The main consideration for where you want to place the form is how easy it is for visitors to find it. A contact form should be easy for people to find, but it also shouldn’t be in their way. If a contact form is so prominent that it distracts from the rest of your site, you’ll end up driving away visitors and not getting the feedback you’re after.
Determine What Type Of User Will Be Using The Form
Once you know the volume of users you’re expecting, you can start to determine what type of user will be using your contact form. This will help you to make decisions about what information you ask for in the form itself. For example, if you’re setting up a contact form for a technical issue, you may want to ask the user to provide a URL where they saw a bug, as well as any other details that may help you resolve their issue.
If you’re setting up the form for feedback, you can use it to ask the user to specify what type of feedback they want to provide. This will help you to filter out irrelevant issues and focus on the ones that are most important.
Decide On Your Own Behaviour And Actions Based On User Type:
Based on the volume and type of users who are submitting feedback and information through your contact form, you can make decisions about how you handle those messages. You can choose to reply to every message, or you can let them sit in an email inbox until you have time to respond to them. You may choose to modify the type of response you give based on the type of message you’re receiving.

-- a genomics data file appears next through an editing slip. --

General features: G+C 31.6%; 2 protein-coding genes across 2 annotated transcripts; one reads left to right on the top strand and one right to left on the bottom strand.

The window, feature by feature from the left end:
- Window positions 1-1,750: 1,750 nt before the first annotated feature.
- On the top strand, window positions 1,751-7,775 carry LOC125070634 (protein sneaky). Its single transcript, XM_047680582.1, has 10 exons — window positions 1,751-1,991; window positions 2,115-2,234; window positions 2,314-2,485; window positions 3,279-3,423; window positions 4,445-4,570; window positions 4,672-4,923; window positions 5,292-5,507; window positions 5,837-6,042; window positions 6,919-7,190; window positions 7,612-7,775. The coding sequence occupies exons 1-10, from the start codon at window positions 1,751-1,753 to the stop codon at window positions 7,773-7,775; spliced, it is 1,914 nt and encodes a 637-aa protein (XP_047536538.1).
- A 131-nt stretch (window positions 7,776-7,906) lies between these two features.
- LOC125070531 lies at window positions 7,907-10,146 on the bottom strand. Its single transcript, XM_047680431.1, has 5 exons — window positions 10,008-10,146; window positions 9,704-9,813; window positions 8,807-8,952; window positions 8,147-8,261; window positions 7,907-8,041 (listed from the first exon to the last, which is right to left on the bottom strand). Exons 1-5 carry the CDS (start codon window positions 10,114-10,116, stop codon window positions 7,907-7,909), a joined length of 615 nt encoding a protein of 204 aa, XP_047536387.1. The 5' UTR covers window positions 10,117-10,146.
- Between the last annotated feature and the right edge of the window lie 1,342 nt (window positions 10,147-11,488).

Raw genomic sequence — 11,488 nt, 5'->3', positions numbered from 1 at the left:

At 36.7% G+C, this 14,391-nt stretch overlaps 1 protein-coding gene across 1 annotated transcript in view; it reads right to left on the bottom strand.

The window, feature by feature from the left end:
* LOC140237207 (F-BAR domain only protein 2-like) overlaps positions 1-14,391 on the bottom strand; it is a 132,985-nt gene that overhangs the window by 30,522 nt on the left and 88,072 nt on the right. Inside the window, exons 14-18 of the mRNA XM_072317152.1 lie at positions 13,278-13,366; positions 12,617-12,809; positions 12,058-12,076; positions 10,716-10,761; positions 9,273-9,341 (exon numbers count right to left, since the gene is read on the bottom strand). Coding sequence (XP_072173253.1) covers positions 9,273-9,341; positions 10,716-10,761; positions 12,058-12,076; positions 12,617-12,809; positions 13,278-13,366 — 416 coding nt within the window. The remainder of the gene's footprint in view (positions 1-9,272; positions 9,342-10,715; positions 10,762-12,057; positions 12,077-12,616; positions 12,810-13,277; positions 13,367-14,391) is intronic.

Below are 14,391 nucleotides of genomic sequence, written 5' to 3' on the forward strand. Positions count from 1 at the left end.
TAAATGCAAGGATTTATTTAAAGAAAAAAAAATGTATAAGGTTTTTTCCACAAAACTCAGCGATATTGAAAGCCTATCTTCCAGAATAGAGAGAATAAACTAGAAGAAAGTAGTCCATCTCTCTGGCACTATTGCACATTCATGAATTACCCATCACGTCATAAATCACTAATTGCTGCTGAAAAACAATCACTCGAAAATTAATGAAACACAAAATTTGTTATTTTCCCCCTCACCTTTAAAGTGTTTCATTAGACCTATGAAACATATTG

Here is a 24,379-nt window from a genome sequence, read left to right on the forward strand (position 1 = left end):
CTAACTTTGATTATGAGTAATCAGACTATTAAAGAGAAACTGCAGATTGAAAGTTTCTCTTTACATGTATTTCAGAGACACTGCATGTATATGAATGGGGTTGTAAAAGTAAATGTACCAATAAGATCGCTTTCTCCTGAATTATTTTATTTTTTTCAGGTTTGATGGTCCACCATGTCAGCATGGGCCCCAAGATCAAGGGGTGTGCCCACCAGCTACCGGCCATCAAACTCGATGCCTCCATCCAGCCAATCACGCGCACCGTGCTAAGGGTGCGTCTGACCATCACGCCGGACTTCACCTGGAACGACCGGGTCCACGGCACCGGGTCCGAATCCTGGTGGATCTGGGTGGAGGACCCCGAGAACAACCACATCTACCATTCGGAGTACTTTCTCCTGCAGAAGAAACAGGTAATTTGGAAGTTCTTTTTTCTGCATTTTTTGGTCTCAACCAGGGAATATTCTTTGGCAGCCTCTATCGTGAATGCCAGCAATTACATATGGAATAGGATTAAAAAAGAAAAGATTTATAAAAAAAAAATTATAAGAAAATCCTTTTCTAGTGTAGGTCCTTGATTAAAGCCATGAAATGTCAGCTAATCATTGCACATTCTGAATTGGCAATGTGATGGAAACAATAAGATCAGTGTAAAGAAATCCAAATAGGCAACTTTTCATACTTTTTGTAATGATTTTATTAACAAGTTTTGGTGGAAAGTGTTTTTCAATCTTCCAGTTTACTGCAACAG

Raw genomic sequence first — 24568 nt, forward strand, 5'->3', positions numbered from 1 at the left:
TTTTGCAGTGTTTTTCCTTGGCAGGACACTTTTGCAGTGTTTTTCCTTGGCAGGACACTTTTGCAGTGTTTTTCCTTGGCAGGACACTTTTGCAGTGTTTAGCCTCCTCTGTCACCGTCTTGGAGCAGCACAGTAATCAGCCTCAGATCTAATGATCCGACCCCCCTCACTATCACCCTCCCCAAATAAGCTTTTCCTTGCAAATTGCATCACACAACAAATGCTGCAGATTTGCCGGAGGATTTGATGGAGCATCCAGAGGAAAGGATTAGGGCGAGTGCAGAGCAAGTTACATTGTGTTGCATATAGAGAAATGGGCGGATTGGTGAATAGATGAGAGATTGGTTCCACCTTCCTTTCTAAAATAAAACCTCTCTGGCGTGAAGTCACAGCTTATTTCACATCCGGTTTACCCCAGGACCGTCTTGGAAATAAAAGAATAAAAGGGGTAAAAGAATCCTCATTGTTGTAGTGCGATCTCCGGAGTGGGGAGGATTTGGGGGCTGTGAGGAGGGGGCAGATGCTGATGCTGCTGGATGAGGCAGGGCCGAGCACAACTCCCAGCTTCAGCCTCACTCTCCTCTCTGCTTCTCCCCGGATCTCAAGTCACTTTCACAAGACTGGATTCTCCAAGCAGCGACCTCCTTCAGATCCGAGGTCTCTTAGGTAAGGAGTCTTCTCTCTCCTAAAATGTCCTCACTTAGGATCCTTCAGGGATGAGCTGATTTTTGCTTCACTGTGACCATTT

Depending on your volume of feedback, you may also want to set up a moderation process to filter out spam and other unwanted messages. You can do this using a tool like Zendesk or Intercom that lets you filter messages. This can help you reduce the amount of time you spend dealing with messages and gives you more control over the type of messages you want to respond to.
So, Where Should The Form Be?
Once you’ve taken all of these factors into account, you should have an idea of where the form should be on your site. We generally recommend putting the form at the top of your page or pages, as this is where visitors are most likely to see it. However, if you’re placing the contact form next to or above your content, make sure that you’re not distracting readers
. You don’t want your contact form to be so prominent that it distracts people from your content. It should be easy to see but not overly noticeable. You also want to make sure that it’s easy to find. A contact form should be easy to find and quick to fill out. It shouldn’t interrupt a reader’s flow or make them lose interest in the content.
One of the biggest advantages of adding a contact form to your website is that it gives you the opportunity to gather feedback from your visitors. Contact forms are an easy way for people to get in touch with you, whether they want to provide praise or criticism, report a bug, or suggest new features. They’re a great way to get more insight about your target audience, meaning that you can make your website better for the people who use it.
1-Research on SEO strategies of university journal websites
2-Economics of first-contact email advertising